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18 of 18 people found the following review helpful By John McConnell on July 20, 2000
Format: Hardcover
For those who once bemoaned there being no autobiography by (or biography of) Joseph Campbell this book fills a void. For those who have watched The Power of Myth videos, and read several Joseph Campbell books, this collection of high-power dialogues with Campbell is no disappointment. No intimate details are given of Campbell's life, however, When asked for autobiographical details during one session, Campbell responds (more or less): "That's biography, and I don't do biography".

Campbell relays several anecdotes of his friends Robinson and Zimmer, and gives honorable mention to the Bollingen Press and Sarah Lawrence College for crucial assistance in his career development. Particularly of interest are the frequent remarks concerning, and discussions with, his wife (and former student) Jean Erdman.

While many of Campbell's remarks are near-verbatim replies heard in The Power of Myth videos, some are unreleased gems: There are two kinds of people in this world - those who know their myth is a fact (the orthodox religious) and those who know their myth is a lie (the atheists)- both KNOW that their myth is most certainly NOT a metaphor. While insightful, Reader Be Warned that while Campbell is a magnificent Humanities guru he is an abysmal theologian - a Modernist who claimed God never spoke to man and that all religions are simply metaphors of a great unknown spiritual mystery.

Good book.
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11 of 11 people found the following review helpful By Rob Brennan on March 19, 2005
Format: Hardcover
I read this as one who was unfamiliar with Joseph Campbell and his remarkable insights into myths and their role in our lives.

The claim is made in the book that at some time in the 1980s, seven or eight of the top ten grossing films of all time were in some way based on material originating in Campbell's books. That makes Campbell a man whose thoughts are worth learning about.

The book is in general fairly easy reading, since much of it is transcribed from conversations involving Campbell. Quotable quotes abound: "myths have to do with how you live your life", "the young male is a compulsively violent piece of biology", "when people say they're looking for the meaning of life, what they're really looking for is a deep experience of it", "the best thing I can say is follow your bliss".

If you want to be inspired by a life lived thoughtfully and well, you should find this book rewarding.
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10 of 10 people found the following review helpful By A Customer on October 6, 2003
Format: Hardcover
Those are the only words I can think of to describe this fabulous book! Not only do you get a picture of Campbell the man in a way you can't elsewhere, except maybe in the diaries of his Asian trips, but you also get a wonderful insight into the mythology that was his life's work. It's like being able to look through both sides of a lens at once!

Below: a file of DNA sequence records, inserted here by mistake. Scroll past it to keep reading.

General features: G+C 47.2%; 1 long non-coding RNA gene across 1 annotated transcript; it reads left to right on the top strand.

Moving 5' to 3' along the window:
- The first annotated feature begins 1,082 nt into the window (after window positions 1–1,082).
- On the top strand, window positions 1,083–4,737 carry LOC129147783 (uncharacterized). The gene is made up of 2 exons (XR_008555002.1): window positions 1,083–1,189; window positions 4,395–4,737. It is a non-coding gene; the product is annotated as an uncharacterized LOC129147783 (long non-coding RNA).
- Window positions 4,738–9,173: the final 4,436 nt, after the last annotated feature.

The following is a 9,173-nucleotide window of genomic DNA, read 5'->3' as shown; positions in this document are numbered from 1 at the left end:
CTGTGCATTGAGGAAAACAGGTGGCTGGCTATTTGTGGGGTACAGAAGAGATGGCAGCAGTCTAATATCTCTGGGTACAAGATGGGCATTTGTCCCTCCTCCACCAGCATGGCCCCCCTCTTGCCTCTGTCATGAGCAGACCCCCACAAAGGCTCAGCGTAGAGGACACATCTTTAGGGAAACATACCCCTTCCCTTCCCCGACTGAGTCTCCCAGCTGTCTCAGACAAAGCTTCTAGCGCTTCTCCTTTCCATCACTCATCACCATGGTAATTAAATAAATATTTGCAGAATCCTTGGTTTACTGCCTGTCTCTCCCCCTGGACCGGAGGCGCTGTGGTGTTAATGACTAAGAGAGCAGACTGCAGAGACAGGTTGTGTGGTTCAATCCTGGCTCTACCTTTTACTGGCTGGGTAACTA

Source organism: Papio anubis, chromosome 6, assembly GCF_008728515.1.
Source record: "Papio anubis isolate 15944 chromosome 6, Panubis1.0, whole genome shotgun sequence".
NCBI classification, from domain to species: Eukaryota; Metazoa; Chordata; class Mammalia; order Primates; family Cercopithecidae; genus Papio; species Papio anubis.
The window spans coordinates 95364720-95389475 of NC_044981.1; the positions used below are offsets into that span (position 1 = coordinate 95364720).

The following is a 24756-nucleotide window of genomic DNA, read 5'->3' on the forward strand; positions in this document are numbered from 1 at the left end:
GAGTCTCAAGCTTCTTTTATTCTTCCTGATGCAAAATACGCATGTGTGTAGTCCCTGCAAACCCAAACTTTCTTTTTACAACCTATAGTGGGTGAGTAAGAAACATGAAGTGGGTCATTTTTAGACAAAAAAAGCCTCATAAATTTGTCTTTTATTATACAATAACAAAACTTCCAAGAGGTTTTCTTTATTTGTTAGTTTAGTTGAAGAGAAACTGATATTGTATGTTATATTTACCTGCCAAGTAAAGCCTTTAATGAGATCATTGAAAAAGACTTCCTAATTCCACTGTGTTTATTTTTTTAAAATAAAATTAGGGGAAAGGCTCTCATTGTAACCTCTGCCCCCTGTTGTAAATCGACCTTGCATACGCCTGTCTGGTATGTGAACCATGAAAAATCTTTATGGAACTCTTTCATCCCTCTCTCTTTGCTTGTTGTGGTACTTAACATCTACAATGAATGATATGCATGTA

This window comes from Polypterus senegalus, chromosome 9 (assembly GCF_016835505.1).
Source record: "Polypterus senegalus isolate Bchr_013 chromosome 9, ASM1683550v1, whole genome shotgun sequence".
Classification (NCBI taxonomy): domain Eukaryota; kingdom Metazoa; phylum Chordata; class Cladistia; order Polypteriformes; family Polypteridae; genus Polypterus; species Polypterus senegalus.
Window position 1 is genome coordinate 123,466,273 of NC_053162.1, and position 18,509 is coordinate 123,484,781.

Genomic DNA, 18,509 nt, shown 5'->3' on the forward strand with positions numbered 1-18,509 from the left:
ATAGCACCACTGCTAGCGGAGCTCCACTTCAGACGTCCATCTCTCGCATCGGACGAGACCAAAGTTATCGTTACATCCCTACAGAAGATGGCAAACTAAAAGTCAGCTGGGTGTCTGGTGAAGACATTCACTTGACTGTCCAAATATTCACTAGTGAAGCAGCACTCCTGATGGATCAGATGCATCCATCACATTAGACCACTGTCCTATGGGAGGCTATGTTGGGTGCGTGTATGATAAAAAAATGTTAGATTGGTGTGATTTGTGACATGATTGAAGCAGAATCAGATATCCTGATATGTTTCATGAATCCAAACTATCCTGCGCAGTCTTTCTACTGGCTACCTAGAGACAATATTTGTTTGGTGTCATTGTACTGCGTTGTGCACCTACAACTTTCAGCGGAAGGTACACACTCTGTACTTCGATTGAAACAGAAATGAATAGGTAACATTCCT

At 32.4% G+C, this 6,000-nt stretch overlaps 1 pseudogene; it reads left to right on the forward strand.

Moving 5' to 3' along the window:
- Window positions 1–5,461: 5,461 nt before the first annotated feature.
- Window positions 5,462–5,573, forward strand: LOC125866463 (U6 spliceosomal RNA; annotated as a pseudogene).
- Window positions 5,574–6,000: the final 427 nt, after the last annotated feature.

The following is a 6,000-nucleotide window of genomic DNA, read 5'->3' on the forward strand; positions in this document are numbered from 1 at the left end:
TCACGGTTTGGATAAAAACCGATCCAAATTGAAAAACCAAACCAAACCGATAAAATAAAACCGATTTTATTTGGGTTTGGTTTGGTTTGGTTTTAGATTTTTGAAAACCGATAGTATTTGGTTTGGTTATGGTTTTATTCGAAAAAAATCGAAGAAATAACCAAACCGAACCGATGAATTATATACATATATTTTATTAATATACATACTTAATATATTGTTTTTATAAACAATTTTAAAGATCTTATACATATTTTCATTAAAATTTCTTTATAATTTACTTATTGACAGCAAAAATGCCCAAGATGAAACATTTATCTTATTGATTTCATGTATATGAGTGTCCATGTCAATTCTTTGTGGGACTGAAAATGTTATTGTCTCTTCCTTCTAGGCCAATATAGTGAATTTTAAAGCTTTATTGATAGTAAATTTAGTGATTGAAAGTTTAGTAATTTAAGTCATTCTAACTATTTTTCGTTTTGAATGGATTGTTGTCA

There are lovely pictures of Campbell, his friends and family that are literally breathtaking--they are part of that lens.
The book itself is made up of a series of conversations and panel discussions involving Campbell and a number of his friends and colleagues--including his wife, choreographer Jean Erdman and artists like George Lucas, Robert Bly and Richard Adams. It is structured so that it follows Campbell's life story in the shape of his Hero Journey, as laid out in Hero with a Thousand Faces.
The cover announces this as the Centennial Edition, which alerted me to the fact that Campbell would have been 100 this upcoming March. What a wonderful way to celebrate the life of a man whose joy (bliss) has inspired so many, and to take more inspiration from his ideas.
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2 of 2 people found the following review helpful By KerrLaw on December 28, 2012
Format: Hardcover Verified Purchase
Joseph Campbell was (and is) a great synthesizer; He connects the pieces of our world that we have disconnected with our thoughts and emotions. A profoundly needed, yet sadly elusive, understanding of the human condition.
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1 of 1 people found the following review helpful By Camelia S. Marvel on June 29, 2010
Format: Paperback Verified Purchase
Joseph Campbell personifies what it means to live as an integrated human being. In fact, he is unabashedly human.

While it may be tempting to read this brief introduction and summary of his life, philosophy,and work with a critical eye, it would be more growth-promoting to non-judgementally go for the ride. One may say he led a charmed life, but it was a life he chose and sacrificed for. By making the choices he made, he set in motion the theory which has come to personify his life: Follow your bliss and what you need will follow.

Nor does Campbell claim it will be a path strewn with roses. On the contrary, the task for each initiate is to maneuver the virign path, replete with challenges and rejection. A reductionistic position toward his life and work neglects the unknown day-to-day struggles we all confront. No one, but no one is able to avoid this one fact of life, regardless of socio-economic bracket or level of personal/professional success.

Would you like to read something new, something well-thought out? If yes, read this book. Do you want to take the easy road and criticize? If yes, good luck with that. This man spent five Great Depression years studying classical works within multiple genres. On a full-time basis. That would translate into twenty years of our current attention span. Crib notes will be useless - This is not a coctail party.

Criticism is easy. You need not agree. What is life but reveling in the differences? He who cannot draw on three thousand years is living from hand to mouth [Goethe]. Take a trip with Joseph Campbell. What's the worst that can happen?

CS Marvel